Oh, hello! Welcome to Goodfilms

We are different.

We believe that sometimes critics get it wrong, and the flops can be a lot of fun in the right moment.

Rate, review, and share the films you love and the films you love to hate and we'll make sure you've always got something to keep you glued to the screen.

Let's get you started.

Get started on Goodfilms by signing in using Facebook, Twitter or Netflix.

Austin over 5 years ago
A little bit hokey and silly, but still genuinely entertaining.
Jonathan Evans over 5 years ago
The tale of JJ is sad, slow, quiet and at times hard to watch. But that's the beauty of it
Mike Faulkner 6 years ago
Great movie! again & again!
Matteo Satta 12 months ago
M over 2 years ago
Matt almost 3 years ago
Commons over 4 years ago
Marlene over 4 years ago
Nerd Girl almost 5 years ago
Becky over 5 years ago
Michael Morris over 5 years ago
Michael over 5 years ago
Matt Scandalis over 6 years ago
Jeremiah Johnson is a 1972 western film directed by Sydney Pollack and starring Robert Redford as the title character and Will Geer as "Bear Claw" Chris Lapp. The film has been said to have been based in part on the life of the legendary mountain man Liver-Eating Johnson, based on Raymond Thorp and Robert Bunker's book Crow Killer: The Saga of Liver-Eating Johnson and Vardis Fisher's Mountain Man. The script was written by John Milius and Edward Anhalt; the film was shot at various locations in Redford's adopted home state of Utah. It was entered into the 1972 Cannes Film Festival. A jaded veteran of the Mexican War (1846-48), Jeremiah Johnson (Robert Redford) seeks solace and refuge in the West. He aims to take up the life of a mountain man, supporting himself in the Rocky Mountains as a trapper. His first winter in the mountain country is a difficult one; he has a brief run in with Paints-His-Shirt-Red, a chief of the Crow tribe, who observes a starving Johnson futilely fishing by...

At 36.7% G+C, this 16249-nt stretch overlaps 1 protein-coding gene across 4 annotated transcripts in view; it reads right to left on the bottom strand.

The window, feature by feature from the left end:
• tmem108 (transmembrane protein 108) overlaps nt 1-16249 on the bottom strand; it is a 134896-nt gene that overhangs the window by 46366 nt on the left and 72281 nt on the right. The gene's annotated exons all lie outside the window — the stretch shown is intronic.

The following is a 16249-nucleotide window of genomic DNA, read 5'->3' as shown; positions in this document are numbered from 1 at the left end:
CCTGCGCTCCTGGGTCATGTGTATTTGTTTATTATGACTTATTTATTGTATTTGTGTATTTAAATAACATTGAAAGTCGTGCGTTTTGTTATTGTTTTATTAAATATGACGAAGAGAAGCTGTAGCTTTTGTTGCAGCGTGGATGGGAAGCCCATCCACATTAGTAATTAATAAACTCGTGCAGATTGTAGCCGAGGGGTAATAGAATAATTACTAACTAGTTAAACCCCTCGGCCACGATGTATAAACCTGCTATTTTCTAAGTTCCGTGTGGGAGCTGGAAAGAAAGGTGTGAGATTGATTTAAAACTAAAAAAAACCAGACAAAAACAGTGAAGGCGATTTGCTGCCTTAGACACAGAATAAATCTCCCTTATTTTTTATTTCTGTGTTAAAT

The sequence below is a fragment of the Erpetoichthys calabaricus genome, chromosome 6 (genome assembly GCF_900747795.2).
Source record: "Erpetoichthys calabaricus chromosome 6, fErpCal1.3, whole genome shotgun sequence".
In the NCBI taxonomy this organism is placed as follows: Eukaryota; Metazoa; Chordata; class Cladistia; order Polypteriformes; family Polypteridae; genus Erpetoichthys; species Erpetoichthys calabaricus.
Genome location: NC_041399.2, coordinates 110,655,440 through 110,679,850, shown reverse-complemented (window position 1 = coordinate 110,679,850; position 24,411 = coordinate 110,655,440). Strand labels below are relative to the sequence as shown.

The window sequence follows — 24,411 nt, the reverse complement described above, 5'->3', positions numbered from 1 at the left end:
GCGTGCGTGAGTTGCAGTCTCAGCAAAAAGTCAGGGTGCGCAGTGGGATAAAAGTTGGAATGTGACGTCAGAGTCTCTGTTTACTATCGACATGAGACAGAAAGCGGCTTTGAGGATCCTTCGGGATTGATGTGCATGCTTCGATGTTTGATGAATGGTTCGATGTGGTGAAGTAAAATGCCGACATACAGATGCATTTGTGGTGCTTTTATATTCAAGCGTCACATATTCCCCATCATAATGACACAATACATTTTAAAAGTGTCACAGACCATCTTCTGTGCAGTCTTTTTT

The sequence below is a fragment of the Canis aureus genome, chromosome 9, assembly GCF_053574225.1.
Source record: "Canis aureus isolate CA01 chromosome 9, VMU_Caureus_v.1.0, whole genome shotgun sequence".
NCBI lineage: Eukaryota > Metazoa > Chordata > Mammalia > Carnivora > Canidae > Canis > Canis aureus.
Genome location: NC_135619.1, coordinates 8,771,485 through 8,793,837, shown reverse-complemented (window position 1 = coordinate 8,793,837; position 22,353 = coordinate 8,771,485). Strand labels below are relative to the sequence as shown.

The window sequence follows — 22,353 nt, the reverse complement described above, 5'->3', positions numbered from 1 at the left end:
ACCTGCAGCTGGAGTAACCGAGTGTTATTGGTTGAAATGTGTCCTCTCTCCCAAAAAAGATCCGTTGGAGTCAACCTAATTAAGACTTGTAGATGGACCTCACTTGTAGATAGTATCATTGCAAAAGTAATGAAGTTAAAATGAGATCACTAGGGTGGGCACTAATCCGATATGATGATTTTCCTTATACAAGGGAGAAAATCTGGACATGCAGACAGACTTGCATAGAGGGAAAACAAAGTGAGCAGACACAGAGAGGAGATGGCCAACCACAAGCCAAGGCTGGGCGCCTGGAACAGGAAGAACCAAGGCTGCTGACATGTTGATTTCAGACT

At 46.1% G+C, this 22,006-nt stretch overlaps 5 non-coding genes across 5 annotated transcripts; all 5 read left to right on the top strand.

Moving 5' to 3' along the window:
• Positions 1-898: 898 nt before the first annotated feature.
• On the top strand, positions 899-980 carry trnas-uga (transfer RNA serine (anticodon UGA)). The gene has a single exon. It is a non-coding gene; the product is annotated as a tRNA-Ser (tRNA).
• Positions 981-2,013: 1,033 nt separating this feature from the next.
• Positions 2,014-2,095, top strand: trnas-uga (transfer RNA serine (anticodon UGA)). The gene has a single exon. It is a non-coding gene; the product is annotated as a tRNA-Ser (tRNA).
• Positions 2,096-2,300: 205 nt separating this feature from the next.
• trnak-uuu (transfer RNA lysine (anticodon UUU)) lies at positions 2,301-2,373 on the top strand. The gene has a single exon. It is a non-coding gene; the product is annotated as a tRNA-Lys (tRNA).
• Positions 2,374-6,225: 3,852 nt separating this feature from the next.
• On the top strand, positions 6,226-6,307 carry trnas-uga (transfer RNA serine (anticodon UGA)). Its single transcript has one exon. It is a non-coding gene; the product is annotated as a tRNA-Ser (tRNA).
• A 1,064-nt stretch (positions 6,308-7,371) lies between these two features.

Read more on External IMDB External Wikipedia

Related:

  • 18
    11
    0
  • 2
    1
    0
  • 11
    24
    0
  • 23
    20
    2
  • 16
    19
    2
  • 25
    46
    6